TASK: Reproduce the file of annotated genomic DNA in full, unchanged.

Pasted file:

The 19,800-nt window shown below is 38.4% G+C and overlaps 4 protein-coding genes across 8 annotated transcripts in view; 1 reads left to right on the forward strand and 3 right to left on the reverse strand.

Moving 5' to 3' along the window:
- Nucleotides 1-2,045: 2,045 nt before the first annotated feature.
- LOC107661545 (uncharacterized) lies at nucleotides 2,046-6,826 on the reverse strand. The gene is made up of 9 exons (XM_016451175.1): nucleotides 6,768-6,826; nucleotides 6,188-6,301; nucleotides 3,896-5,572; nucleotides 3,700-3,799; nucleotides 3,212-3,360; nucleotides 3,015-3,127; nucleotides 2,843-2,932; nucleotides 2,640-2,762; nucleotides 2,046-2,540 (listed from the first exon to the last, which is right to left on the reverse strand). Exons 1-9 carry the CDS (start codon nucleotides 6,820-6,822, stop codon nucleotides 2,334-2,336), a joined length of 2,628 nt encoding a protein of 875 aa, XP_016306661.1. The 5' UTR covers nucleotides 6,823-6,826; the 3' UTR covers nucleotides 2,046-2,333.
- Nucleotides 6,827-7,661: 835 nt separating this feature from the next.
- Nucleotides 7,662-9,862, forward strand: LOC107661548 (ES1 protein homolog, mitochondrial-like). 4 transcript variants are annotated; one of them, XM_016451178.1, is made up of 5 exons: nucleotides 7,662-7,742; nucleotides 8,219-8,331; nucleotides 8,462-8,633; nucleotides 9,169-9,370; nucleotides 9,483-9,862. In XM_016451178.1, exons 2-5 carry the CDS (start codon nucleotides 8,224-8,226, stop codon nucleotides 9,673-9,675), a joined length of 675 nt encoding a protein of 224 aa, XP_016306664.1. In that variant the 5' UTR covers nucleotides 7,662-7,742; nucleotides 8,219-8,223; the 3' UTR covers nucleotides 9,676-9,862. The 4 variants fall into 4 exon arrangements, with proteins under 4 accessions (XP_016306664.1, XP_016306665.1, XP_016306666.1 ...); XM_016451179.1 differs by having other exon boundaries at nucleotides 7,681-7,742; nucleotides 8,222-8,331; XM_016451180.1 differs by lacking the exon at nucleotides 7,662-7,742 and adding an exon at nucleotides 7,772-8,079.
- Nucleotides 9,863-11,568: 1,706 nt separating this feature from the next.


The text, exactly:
The 19,800-nt window shown below is 38.4% G+C and overlaps 4 protein-coding genes across 8 annotated transcripts in view; 1 reads left to right on the forward strand and 3 right to left on the reverse strand.

Moving 5' to 3' along the window:
- Nucleotides 1-2,045: 2,045 nt before the first annotated feature.
- LOC107661545 (uncharacterized) lies at nucleotides 2,046-6,826 on the reverse strand. The gene is made up of 9 exons (XM_016451175.1): nucleotides 6,768-6,826; nucleotides 6,188-6,301; nucleotides 3,896-5,572; nucleotides 3,700-3,799; nucleotides 3,212-3,360; nucleotides 3,015-3,127; nucleotides 2,843-2,932; nucleotides 2,640-2,762; nucleotides 2,046-2,540 (listed from the first exon to the last, which is right to left on the reverse strand). Exons 1-9 carry the CDS (start codon nucleotides 6,820-6,822, stop codon nucleotides 2,334-2,336), a joined length of 2,628 nt encoding a protein of 875 aa, XP_016306661.1. The 5' UTR covers nucleotides 6,823-6,826; the 3' UTR covers nucleotides 2,046-2,333.
- Nucleotides 6,827-7,661: 835 nt separating this feature from the next.
- Nucleotides 7,662-9,862, forward strand: LOC107661548 (ES1 protein homolog, mitochondrial-like). 4 transcript variants are annotated; one of them, XM_016451178.1, is made up of 5 exons: nucleotides 7,662-7,742; nucleotides 8,219-8,331; nucleotides 8,462-8,633; nucleotides 9,169-9,370; nucleotides 9,483-9,862. In XM_016451178.1, exons 2-5 carry the CDS (start codon nucleotides 8,224-8,226, stop codon nucleotides 9,673-9,675), a joined length of 675 nt encoding a protein of 224 aa, XP_016306664.1. In that variant the 5' UTR covers nucleotides 7,662-7,742; nucleotides 8,219-8,223; the 3' UTR covers nucleotides 9,676-9,862. The 4 variants fall into 4 exon arrangements, with proteins under 4 accessions (XP_016306664.1, XP_016306665.1, XP_016306666.1 ...); XM_016451179.1 differs by having other exon boundaries at nucleotides 7,681-7,742; nucleotides 8,222-8,331; XM_016451180.1 differs by lacking the exon at nucleotides 7,662-7,742 and adding an exon at nucleotides 7,772-8,079.
- Nucleotides 9,863-11,568: 1,706 nt separating this feature from the next.